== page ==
Public health units in Ontario will open more clinics and expand operating hours next week in response to overwhelming demand for the flu shot that is forcing some clinics to turn people away.
Dr. Arlene King, the province' chief medical officer of health, announced the changes on Thursday as clinics across the province scramble to keep pace with the number of people lining up for the H1N1 pandemic vaccine. Toronto Public Health closed one of its clinics to new arrivals less than an hour after opening on Thursday when the lineup swelled to more than 1,000 people.
Demand for the vaccine is far exceeding expectations, Health Minister Deb Matthews said on Thursday at a hurriedly-called news conference with Dr. King.
"We are responding as quickly as we can to the higher than expected demand," Ms. Matthews said.
The Globe on H1N1
Health officials have spent years planning for the next pandemic. But now that it has arrived, the unprecedented demand for the vaccine is forcing them to revise their plans almost daily.
Ms. Matthews said that just a few days ago, health officials were concerned that not enough people would heed their advice to get the flu shot.
"Now it looks like there will be significant uptake," she said.
Fears about the H1N1 virus, which increased dramatically this week following the tragic death of a previously healthy 13-year-old boy from the disease, are also creating other strains on the health-care system, with many hospital emergency rooms inundated with worried parents and the province's Telehealth phone lines swamped with callers.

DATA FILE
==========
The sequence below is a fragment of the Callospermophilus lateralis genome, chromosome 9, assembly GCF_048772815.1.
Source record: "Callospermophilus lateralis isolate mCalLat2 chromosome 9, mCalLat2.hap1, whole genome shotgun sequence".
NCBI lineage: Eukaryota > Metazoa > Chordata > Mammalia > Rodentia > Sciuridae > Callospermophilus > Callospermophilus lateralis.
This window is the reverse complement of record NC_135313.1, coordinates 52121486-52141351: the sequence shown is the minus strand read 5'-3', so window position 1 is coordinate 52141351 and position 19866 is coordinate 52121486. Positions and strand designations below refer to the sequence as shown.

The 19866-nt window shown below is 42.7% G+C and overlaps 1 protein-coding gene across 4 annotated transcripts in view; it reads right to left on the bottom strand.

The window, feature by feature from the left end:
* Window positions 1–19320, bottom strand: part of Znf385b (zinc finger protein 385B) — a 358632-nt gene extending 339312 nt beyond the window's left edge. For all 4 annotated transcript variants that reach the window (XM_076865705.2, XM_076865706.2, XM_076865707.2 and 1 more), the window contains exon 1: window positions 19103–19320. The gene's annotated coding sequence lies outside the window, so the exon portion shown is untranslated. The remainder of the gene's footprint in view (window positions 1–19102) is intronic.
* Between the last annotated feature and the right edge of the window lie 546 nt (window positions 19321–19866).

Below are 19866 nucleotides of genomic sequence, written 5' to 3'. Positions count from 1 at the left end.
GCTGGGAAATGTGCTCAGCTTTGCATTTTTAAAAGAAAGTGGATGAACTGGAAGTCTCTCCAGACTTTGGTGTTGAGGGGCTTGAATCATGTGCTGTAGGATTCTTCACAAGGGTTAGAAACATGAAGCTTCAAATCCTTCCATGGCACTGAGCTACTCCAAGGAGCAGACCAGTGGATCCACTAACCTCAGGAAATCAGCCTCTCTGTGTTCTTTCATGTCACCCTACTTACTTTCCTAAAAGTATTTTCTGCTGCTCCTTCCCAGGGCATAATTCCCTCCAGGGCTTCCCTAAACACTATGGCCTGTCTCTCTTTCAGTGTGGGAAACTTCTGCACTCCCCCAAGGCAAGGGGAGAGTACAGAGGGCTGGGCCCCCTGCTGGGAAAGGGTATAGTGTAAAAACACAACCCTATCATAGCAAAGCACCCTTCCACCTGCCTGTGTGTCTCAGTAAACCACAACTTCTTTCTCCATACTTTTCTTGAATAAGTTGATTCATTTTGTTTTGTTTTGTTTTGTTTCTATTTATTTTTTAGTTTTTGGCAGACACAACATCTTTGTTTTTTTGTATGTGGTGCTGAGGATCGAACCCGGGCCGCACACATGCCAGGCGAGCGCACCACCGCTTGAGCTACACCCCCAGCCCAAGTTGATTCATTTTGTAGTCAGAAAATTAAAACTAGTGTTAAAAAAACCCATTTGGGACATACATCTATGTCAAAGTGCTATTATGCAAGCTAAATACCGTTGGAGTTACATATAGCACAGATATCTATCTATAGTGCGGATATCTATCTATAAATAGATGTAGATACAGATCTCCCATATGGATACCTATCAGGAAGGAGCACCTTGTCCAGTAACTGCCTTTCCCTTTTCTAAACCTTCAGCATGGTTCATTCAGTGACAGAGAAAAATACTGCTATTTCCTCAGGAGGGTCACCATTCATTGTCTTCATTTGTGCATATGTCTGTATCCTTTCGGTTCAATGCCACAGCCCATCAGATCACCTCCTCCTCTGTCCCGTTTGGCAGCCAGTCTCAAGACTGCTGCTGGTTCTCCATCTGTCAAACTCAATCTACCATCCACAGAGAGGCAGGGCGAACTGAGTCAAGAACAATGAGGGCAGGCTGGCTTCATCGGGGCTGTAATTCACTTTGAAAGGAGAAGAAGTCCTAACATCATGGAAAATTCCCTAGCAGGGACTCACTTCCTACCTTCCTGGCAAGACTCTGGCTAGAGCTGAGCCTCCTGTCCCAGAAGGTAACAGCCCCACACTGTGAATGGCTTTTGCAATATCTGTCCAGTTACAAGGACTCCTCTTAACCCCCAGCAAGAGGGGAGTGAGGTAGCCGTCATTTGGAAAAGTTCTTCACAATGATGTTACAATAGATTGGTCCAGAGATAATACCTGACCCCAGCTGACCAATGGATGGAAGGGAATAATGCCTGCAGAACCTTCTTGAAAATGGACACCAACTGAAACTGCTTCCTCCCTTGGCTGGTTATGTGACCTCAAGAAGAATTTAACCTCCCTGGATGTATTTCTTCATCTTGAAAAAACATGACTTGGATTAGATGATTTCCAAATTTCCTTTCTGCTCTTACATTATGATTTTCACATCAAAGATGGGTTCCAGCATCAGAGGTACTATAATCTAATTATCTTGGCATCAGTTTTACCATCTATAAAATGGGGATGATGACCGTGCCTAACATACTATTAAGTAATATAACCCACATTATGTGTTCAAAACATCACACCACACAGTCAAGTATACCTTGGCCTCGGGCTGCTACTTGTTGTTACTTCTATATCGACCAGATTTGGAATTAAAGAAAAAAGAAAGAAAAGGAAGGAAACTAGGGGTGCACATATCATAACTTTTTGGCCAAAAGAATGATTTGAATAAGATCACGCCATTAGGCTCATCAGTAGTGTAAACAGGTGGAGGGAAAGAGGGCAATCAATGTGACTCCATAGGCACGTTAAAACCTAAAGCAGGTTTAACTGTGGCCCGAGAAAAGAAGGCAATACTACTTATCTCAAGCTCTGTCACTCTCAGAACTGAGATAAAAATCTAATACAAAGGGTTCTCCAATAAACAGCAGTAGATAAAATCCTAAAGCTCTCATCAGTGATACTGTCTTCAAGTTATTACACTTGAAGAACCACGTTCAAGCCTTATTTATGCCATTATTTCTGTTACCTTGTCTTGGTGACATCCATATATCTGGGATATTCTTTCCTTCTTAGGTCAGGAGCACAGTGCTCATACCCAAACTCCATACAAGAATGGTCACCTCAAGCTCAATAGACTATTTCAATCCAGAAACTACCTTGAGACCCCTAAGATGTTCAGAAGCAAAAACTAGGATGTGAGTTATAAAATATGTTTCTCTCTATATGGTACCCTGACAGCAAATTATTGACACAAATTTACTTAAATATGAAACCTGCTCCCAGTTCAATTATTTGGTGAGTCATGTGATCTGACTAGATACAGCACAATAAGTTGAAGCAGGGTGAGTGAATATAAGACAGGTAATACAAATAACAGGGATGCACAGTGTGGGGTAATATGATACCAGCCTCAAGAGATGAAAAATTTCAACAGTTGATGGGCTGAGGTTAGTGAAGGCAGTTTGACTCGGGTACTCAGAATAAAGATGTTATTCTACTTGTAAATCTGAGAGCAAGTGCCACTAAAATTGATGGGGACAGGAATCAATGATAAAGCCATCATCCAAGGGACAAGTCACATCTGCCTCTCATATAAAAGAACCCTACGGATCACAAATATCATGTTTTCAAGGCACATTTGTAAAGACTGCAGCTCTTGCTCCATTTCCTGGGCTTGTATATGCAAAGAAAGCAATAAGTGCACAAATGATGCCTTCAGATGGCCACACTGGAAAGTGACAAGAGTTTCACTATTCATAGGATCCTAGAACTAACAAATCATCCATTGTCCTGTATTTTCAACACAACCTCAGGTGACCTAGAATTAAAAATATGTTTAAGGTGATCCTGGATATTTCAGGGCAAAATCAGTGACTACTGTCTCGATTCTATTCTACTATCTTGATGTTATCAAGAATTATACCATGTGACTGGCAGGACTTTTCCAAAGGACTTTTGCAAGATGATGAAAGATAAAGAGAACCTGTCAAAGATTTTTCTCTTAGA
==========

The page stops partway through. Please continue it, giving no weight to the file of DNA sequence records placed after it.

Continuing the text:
The volume of calls to Telehealth is five times higher than expected, Ms. Matthews said.
Health officials are pleading with the public not to jump the queue and to let those who are most at risk of developing complications from the flu get their shots first.
Progressive Conservative health critic Christine Elliott called on the government earlier this week to operate the immunization clinics around the clock.
"The H1N1 virus is not keeping 9-to-5 hours, and neither should we," she told reporters. "No bureaucratic excuse justifies forcing families to wait hours or days before obtaining a potentially life saving vaccination."
Ms. Elliott also said the government needs to make it as easy as possible for people to get the vaccine by opening clinics in office buildings and schools.
New Democrat Leader Andrea Horwath accused the government of dropping the ball in its response to the H1N1 virus.
"The government had many, many months to plan for this pandemic and the rollout of the vaccination, and they did a dismal job" she told reporters on Thursday.